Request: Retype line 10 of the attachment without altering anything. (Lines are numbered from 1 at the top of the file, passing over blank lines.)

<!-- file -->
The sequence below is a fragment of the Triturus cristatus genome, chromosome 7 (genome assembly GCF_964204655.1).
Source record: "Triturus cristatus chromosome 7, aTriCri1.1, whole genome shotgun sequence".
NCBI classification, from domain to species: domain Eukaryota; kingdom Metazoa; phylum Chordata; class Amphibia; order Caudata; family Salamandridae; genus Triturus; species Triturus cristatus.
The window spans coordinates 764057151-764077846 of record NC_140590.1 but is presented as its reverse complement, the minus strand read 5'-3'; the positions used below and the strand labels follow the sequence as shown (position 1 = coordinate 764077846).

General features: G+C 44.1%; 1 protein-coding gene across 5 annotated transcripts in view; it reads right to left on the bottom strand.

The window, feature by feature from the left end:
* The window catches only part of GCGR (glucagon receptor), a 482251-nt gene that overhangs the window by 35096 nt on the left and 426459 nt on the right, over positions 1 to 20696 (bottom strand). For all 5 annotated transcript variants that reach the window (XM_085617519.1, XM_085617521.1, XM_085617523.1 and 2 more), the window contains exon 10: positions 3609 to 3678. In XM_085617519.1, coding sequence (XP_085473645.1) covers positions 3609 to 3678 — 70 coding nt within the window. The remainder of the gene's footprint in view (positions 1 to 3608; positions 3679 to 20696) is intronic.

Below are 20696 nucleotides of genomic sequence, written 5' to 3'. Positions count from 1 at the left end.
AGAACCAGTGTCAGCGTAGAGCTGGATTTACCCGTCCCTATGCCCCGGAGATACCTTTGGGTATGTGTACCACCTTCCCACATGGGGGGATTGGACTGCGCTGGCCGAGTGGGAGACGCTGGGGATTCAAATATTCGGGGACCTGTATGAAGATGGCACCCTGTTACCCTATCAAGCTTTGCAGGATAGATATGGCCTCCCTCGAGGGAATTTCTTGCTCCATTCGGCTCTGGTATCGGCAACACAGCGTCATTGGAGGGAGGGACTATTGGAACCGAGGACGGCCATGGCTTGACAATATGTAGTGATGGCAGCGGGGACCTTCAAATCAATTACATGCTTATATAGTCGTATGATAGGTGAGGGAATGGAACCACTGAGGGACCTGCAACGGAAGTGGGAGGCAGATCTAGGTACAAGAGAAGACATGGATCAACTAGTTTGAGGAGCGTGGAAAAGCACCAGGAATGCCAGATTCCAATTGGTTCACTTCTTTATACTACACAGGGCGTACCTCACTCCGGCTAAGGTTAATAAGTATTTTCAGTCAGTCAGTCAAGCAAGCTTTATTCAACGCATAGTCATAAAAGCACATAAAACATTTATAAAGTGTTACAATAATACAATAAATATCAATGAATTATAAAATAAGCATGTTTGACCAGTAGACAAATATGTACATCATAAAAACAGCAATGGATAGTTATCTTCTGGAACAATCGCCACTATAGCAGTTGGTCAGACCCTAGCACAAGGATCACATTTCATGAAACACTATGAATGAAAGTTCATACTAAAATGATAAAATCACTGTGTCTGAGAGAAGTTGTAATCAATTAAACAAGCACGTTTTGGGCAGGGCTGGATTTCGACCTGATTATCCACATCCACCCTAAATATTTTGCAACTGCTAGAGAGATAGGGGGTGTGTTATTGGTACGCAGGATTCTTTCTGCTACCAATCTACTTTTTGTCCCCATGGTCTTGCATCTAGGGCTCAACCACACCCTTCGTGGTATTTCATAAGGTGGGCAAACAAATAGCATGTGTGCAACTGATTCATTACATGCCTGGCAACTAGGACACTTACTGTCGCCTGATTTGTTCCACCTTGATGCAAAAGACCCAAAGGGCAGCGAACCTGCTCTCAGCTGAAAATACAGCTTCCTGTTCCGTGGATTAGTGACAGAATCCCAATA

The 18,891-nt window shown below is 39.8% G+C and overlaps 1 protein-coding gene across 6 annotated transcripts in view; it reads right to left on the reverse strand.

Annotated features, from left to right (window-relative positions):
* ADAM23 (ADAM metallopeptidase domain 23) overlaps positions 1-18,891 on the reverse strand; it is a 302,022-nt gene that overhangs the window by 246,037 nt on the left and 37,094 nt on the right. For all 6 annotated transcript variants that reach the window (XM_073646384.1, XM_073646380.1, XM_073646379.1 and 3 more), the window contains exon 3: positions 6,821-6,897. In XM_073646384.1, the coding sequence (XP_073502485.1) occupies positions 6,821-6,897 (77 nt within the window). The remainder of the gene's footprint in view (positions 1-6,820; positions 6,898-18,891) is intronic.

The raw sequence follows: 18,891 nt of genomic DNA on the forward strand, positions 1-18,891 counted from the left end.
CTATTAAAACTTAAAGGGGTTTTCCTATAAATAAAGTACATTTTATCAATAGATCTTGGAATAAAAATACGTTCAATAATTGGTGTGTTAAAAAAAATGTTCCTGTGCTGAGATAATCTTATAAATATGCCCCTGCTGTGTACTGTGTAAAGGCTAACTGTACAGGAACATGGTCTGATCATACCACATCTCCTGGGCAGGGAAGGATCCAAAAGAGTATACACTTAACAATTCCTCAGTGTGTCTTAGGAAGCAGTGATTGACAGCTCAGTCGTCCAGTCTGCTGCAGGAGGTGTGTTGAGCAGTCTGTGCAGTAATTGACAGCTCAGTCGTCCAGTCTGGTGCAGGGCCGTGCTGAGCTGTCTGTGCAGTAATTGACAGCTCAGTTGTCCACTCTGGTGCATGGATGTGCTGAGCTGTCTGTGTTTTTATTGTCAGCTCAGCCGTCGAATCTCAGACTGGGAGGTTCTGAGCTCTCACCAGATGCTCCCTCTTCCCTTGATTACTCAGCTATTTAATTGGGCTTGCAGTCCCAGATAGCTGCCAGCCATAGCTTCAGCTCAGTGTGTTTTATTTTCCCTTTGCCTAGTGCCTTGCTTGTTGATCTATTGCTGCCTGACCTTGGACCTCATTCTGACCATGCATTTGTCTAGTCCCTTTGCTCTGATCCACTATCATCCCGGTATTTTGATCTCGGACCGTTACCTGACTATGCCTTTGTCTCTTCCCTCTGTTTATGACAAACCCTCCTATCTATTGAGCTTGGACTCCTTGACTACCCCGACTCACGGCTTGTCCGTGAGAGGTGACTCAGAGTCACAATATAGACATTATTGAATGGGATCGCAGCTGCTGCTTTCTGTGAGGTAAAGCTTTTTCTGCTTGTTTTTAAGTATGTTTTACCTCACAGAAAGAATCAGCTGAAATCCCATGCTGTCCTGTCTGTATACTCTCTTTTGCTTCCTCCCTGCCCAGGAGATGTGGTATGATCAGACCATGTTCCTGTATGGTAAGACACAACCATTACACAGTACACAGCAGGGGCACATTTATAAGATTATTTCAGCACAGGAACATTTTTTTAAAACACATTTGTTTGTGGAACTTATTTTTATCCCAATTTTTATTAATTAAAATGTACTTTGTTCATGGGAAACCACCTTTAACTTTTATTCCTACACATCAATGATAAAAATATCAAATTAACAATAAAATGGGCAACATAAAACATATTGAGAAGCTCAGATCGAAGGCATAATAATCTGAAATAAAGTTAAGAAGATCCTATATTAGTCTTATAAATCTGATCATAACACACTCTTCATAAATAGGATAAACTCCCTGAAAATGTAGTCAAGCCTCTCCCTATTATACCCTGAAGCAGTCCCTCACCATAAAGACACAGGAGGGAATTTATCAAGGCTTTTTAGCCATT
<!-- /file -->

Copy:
The 18,891-nt window shown below is 39.8% G+C and overlaps 1 protein-coding gene across 6 annotated transcripts in view; it reads right to left on the reverse strand.